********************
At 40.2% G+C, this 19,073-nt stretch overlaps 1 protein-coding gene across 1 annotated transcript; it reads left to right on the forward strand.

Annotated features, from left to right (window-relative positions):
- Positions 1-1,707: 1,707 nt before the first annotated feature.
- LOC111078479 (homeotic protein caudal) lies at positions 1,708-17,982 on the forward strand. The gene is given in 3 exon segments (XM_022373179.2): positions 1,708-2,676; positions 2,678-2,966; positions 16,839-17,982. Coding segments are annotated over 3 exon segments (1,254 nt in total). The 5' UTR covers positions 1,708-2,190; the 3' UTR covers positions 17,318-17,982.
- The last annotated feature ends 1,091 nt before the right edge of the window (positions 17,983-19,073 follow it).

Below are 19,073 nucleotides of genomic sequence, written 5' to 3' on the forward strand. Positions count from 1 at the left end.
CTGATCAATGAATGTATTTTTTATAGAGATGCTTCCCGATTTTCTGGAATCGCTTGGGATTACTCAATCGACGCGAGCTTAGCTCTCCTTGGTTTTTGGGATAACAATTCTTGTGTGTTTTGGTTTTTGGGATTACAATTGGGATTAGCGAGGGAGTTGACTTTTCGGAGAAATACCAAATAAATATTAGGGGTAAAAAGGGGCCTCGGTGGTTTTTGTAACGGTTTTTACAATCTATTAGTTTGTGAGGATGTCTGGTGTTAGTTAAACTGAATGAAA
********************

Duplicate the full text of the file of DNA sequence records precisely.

At 40.2% G+C, this 19,073-nt stretch overlaps 1 protein-coding gene across 1 annotated transcript; it reads left to right on the forward strand.

Annotated features, from left to right (window-relative positions):
- Positions 1-1,707: 1,707 nt before the first annotated feature.
- LOC111078479 (homeotic protein caudal) lies at positions 1,708-17,982 on the forward strand. The gene is given in 3 exon segments (XM_022373179.2): positions 1,708-2,676; positions 2,678-2,966; positions 16,839-17,982. Coding segments are annotated over 3 exon segments (1,254 nt in total). The 5' UTR covers positions 1,708-2,190; the 3' UTR covers positions 17,318-17,982.
- The last annotated feature ends 1,091 nt before the right edge of the window (positions 17,983-19,073 follow it).

Below are 19,073 nucleotides of genomic sequence, written 5' to 3' on the forward strand. Positions count from 1 at the left end.
CTGATCAATGAATGTATTTTTTATAGAGATGCTTCCCGATTTTCTGGAATCGCTTGGGATTACTCAATCGACGCGAGCTTAGCTCTCCTTGGTTTTTGGGATAACAATTCTTGTGTGTTTTGGTTTTTGGGATTACAATTGGGATTAGCGAGGGAGTTGACTTTTCGGAGAAATACCAAATAAATATTAGGGGTAAAAAGGGGCCTCGGTGGTTTTTGTAACGGTTTTTACAATCTATTAGTTTGTGAGGATGTCTGGTGTTAGTTAAACTGAATGAAA